9. How specialized are planners?
Many planners concentrate their efforts in a particular profession, income level, age group, or area of planning such as retirement, divorce or asset management. This is why it is important for you to interview prospective planners in person to find the right one to serve your needs.
10. Is the method of compensation important?
Before entering into a relationship with a financial planner, you should have a very clear understanding of how he or she will be compensated for their work. The planner should disclose this to you before starting a working relationship with you. The Institute has no formal position on the merits of any form of compensation. Instead, it is our belief that the planner’s competence should be the primary consideration in your selection process.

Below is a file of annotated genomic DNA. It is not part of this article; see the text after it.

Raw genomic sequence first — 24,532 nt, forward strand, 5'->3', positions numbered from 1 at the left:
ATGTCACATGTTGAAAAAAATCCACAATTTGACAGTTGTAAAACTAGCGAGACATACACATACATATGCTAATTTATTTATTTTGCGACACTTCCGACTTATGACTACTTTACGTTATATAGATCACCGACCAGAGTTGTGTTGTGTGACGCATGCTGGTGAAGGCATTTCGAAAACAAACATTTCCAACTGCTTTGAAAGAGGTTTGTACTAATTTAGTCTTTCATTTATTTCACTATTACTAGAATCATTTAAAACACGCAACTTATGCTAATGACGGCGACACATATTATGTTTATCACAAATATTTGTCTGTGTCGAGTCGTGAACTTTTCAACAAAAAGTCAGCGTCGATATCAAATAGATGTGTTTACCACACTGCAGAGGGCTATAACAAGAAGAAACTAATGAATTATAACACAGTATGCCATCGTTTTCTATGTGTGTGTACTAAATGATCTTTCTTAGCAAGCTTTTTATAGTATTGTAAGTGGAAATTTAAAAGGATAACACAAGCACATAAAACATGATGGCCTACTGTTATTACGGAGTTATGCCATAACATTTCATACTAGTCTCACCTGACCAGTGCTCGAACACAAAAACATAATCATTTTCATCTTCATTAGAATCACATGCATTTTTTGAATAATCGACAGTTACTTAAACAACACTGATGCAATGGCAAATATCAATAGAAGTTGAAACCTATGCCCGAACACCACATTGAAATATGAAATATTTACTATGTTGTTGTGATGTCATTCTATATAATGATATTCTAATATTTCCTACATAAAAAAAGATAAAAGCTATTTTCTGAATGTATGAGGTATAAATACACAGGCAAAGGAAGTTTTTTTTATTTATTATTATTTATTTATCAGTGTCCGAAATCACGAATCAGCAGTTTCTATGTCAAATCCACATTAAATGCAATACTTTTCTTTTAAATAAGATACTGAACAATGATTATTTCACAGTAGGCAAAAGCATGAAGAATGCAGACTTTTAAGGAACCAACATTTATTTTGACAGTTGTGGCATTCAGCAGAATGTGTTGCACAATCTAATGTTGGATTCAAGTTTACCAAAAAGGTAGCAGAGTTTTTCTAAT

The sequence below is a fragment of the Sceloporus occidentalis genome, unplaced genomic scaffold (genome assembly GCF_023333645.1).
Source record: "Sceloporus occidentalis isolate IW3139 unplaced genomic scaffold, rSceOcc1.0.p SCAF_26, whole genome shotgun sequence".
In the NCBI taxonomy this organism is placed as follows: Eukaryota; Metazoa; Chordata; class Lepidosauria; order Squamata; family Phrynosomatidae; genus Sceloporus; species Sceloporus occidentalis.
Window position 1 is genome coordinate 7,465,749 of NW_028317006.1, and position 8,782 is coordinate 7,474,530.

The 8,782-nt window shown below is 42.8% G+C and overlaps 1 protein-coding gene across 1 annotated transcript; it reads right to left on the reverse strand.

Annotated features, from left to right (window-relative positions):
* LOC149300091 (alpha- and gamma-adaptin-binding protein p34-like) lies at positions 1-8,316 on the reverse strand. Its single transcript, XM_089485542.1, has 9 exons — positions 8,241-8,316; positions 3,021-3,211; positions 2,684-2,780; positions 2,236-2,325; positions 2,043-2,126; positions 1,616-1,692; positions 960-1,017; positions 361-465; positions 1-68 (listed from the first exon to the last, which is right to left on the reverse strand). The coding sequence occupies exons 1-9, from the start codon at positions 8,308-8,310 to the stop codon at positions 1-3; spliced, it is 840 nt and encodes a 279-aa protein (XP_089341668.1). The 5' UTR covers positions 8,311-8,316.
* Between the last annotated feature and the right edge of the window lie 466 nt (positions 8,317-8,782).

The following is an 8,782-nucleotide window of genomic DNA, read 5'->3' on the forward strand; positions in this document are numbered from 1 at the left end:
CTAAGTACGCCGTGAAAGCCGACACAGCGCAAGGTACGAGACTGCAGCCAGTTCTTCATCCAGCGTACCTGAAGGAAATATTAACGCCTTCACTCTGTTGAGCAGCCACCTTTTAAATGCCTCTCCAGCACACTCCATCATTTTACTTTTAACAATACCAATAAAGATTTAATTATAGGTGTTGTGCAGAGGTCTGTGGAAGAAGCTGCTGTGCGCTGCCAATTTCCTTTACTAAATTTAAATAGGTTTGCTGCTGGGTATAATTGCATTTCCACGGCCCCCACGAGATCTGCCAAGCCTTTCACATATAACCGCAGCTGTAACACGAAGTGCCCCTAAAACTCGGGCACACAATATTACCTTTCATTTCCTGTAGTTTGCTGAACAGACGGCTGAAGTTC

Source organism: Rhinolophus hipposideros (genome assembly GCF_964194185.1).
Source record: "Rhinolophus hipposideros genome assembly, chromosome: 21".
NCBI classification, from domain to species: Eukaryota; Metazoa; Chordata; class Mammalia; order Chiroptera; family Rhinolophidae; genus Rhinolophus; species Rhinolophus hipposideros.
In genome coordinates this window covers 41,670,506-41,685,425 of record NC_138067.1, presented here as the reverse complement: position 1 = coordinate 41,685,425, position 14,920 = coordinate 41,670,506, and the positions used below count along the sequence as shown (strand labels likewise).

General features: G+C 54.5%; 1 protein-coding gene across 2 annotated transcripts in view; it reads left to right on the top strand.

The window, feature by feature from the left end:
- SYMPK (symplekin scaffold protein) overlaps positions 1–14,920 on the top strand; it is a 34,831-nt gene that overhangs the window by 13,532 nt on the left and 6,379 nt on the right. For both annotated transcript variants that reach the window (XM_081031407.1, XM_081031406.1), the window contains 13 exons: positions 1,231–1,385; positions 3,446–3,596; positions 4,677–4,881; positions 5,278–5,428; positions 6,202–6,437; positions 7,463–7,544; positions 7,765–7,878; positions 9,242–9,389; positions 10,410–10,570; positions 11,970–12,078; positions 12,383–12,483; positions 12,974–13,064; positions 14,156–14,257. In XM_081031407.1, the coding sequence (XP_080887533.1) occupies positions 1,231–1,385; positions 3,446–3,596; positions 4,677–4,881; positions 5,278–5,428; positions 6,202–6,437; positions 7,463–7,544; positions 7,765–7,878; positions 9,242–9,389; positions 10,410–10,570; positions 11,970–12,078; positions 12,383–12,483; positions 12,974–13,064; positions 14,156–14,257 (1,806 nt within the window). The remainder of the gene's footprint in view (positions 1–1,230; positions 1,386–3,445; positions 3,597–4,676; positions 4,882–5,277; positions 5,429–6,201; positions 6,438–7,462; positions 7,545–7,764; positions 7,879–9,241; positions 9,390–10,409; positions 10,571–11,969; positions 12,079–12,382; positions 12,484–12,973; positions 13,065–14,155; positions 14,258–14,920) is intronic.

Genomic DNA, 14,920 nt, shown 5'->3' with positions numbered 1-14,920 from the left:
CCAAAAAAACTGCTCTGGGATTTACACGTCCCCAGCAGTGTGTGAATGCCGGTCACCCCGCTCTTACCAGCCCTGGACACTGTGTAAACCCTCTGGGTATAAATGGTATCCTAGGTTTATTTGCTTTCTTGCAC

Armed with full disclosure from the planner, you have the final say in selecting a financial planner, taking into account your comfort level with the knowledge and experience of the planner and the compensation arrangement that best suits your needs. Different planning situations, lifestyles and age have a major impact on every individual’s decision to do business with and compensate their financial planner.